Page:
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    1. Thank you for reading and saying such kind words.

      You are so right about volunteering at trials - to see a variety of dogs work the same searches over the course of a day is so helpful. Not to mention, volunteering and knowing that you're one of the reasons a dog & handler team can come to a trial, compete and have a good time is very rewarding and makes this sport extra special.

      Happy Sniffing!

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  3. Hi Jeff,

    Great post. My dog just got her NW2 and I'm looking for advice on training strategies for NW3. Anything you'd recommend after four years of experience doing NW3 trials?

    Brian

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  4. Hi Brian,

    Congratulations on the NW2!

    As you approach your first NW3 trial you'll want to take it slow and keep the challenges within your dog's abilities. Ideally, you and your dog will have already done lots of multiple hide converging searches from primary through pairing and odor only. Your dog needs to stay confident that odor pays, and needs to keep his/her sourcing skills sharp as ever.

    On the handling side, you're about to go down a road with no end in sight! Handling a dog in NW3 searches is hard. You need lots of practice observing your dog, and you need lots of practice working search areas efficiently under time pressure. At NW3 level, it's not very often that a team fails to find all hides in a search because of the dog - handling errors in terms of not reading the dog's behavior properly or not making sure the dog covers the whole area are most common.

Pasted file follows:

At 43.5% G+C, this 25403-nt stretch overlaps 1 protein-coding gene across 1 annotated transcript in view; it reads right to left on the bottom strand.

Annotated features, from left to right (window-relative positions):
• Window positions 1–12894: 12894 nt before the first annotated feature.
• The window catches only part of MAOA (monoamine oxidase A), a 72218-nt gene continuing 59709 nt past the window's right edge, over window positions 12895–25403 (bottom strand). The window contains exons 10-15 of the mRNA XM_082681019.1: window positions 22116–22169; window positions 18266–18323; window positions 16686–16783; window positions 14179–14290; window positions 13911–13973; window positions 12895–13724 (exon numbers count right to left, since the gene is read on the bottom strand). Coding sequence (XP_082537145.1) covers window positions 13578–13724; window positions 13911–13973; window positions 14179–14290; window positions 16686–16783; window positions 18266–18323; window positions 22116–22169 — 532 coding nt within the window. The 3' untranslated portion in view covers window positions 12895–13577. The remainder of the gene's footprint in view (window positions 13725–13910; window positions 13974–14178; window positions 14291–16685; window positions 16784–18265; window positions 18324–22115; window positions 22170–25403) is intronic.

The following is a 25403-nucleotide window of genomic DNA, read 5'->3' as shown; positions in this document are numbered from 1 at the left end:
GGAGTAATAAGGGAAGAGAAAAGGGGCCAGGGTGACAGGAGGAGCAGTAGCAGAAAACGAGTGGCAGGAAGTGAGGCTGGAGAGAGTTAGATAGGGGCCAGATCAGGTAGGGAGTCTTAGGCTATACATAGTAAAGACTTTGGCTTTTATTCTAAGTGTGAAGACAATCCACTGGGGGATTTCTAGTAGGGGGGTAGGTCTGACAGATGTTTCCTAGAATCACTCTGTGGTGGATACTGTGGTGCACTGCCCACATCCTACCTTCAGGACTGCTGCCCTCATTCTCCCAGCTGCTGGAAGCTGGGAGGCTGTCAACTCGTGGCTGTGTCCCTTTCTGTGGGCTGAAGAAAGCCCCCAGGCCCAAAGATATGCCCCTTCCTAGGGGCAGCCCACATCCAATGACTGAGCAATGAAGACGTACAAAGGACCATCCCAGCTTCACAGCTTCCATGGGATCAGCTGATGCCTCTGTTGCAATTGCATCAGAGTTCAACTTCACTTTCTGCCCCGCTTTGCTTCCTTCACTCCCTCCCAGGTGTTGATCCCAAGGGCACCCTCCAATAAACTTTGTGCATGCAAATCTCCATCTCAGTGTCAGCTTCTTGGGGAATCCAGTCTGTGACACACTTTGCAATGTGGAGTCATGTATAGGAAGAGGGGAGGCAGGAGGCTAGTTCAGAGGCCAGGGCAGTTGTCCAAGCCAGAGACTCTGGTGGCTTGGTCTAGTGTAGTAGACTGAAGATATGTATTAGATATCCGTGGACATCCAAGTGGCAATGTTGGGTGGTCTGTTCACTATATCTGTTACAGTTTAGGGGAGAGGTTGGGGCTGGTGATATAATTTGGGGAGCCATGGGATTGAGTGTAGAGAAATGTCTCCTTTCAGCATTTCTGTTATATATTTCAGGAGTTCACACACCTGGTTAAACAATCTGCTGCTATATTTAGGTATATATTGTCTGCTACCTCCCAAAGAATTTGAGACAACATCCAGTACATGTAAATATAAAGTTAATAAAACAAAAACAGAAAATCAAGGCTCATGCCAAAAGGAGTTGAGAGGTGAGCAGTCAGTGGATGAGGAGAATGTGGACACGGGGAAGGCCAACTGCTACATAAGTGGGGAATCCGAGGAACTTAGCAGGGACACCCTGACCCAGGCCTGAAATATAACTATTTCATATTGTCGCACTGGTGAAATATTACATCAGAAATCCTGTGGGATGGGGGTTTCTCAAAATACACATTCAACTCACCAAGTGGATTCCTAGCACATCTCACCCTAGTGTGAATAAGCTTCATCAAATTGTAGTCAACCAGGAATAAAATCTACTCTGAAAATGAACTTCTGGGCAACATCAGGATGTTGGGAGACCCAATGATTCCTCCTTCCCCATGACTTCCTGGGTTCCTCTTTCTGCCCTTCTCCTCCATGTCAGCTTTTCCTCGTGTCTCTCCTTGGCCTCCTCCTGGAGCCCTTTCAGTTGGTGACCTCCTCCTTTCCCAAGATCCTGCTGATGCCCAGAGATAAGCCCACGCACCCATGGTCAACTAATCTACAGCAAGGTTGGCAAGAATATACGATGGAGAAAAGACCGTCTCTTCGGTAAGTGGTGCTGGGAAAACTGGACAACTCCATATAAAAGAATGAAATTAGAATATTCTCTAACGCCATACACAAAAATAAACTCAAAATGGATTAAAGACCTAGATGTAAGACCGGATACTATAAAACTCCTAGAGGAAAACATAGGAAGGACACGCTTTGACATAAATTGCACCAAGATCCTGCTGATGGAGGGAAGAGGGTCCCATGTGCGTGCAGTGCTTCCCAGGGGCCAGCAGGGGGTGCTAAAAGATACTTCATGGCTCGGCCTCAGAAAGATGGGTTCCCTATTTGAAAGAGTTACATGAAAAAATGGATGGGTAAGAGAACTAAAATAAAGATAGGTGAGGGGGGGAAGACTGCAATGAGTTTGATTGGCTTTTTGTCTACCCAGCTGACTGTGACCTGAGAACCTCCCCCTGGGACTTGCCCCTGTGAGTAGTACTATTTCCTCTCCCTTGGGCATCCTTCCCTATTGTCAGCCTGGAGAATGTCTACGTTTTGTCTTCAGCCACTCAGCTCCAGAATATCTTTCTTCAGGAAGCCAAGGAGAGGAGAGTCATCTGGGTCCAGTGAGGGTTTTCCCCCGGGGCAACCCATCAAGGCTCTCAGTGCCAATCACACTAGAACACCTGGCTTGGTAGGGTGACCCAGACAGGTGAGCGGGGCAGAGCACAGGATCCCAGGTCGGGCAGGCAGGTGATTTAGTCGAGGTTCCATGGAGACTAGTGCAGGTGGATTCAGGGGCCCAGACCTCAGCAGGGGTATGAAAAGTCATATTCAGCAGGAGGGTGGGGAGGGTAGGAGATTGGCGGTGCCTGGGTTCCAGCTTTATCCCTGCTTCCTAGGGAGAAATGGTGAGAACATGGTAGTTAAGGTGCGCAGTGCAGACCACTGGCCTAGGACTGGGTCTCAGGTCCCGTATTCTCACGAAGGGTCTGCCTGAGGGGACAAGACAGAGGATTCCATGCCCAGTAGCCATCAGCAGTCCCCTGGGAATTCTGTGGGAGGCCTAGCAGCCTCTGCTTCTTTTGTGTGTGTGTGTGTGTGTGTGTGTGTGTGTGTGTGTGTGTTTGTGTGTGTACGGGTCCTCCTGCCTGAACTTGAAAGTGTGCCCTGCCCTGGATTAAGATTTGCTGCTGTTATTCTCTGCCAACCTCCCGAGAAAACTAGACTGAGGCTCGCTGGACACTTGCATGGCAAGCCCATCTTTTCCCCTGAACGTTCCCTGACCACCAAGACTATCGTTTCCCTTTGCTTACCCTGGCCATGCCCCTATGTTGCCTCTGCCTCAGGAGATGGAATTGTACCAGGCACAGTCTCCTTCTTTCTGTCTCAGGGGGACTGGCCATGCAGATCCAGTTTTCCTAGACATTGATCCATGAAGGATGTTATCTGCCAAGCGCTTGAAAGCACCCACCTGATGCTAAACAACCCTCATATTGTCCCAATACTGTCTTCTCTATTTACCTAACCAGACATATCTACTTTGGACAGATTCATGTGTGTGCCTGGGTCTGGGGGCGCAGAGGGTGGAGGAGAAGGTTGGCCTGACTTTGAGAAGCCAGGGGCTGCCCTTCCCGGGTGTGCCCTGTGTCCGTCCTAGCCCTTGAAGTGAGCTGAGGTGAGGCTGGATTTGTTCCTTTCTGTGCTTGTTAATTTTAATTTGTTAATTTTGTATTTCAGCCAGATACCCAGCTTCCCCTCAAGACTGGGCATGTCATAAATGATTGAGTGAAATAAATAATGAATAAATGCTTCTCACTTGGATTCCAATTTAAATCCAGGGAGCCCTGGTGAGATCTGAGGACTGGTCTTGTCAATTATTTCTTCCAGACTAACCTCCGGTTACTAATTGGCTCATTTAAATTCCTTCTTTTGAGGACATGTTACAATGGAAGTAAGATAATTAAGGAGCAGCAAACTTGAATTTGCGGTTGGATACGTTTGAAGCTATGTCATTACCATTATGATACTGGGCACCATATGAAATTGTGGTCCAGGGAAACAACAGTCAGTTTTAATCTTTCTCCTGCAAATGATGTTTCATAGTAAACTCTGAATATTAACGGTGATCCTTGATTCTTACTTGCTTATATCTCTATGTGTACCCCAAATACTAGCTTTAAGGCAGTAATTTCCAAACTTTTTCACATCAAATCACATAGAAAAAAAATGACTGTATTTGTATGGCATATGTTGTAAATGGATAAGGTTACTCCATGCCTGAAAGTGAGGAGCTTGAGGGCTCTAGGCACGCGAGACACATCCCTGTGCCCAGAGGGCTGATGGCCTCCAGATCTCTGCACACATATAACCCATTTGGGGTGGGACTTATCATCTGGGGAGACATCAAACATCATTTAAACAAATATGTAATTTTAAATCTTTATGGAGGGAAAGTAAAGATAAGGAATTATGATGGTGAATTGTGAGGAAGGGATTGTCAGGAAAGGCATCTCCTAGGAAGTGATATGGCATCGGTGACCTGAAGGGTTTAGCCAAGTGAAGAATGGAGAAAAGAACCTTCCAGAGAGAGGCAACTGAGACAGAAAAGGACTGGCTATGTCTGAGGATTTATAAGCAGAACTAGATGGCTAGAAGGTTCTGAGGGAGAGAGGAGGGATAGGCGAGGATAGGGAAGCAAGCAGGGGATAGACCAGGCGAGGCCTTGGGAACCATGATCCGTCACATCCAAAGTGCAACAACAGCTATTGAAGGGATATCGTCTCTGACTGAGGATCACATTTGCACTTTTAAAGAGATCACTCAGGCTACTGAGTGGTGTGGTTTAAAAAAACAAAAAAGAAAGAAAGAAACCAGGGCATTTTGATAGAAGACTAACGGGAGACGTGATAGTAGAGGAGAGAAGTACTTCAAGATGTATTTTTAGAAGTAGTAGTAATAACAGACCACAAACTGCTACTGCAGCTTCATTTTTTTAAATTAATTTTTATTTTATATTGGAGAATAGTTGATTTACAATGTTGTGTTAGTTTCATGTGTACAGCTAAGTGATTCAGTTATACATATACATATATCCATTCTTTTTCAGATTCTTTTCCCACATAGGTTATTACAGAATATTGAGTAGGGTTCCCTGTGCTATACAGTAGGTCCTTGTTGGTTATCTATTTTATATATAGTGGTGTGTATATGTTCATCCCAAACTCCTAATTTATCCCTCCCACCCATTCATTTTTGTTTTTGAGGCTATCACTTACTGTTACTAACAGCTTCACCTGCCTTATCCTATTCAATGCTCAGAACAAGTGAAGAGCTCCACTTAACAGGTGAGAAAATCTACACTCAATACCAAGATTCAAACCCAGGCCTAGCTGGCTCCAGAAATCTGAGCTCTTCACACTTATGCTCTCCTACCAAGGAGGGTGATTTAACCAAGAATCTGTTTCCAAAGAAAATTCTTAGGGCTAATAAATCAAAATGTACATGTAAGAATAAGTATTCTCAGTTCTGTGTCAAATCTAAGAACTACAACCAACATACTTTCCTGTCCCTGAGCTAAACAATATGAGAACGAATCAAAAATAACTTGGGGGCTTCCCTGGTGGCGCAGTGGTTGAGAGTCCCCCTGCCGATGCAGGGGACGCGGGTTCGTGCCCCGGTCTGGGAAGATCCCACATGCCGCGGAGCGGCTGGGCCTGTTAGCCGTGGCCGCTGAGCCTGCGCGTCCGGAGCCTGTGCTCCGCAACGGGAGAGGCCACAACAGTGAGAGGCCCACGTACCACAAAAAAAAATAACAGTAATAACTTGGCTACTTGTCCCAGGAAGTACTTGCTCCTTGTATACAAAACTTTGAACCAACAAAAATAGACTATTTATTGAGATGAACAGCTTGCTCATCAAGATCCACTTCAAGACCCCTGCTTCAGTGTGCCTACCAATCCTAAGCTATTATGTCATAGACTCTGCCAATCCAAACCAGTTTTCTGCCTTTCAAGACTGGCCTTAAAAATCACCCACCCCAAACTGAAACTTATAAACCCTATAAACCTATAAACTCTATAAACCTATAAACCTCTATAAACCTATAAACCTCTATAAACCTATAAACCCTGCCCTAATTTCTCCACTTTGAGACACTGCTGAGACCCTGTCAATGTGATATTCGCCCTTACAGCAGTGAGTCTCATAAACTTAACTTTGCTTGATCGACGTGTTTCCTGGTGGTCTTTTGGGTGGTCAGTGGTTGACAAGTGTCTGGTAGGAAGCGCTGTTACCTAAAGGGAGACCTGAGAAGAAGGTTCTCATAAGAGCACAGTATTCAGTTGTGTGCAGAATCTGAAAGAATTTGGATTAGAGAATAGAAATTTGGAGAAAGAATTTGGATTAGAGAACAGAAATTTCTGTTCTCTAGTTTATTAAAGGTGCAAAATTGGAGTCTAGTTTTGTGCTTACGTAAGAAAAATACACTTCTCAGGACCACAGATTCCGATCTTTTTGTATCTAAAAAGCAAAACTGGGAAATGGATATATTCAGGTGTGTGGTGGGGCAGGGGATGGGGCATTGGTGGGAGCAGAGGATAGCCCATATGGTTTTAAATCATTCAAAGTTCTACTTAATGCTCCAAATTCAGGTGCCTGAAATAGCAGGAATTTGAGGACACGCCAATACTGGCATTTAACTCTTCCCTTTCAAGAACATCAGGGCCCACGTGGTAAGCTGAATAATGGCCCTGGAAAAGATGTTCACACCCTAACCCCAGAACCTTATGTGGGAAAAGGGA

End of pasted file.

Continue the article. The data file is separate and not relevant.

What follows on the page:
Resist the urge to do lots of blind searching unless you have a good coach (CNWI/ANWI or really knowledgeable nose work buddy). When you do work blind, try to vocalize your thoughts about your dog's behavior so you can see where your observations are right and wrong - try to avoid waiting your dog out for some kind of "clear" signal if you're unsure about his/her behavior, this can lead to trouble down the road; make your calls quicker in practice, if you're wrong you'll know what to work on.

    Do mock trials and sniff & go events to get trial-like experience and useful feedback from judges.

    Above all, keep having fun. NW3 level searching is great fun if your team is well-prepared.

    Happy Sniffing!

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    1. Thanks Jeff! It is exciting to get started practicing on this. Thank you for the advice. There's so much I want to work on now!

      Brian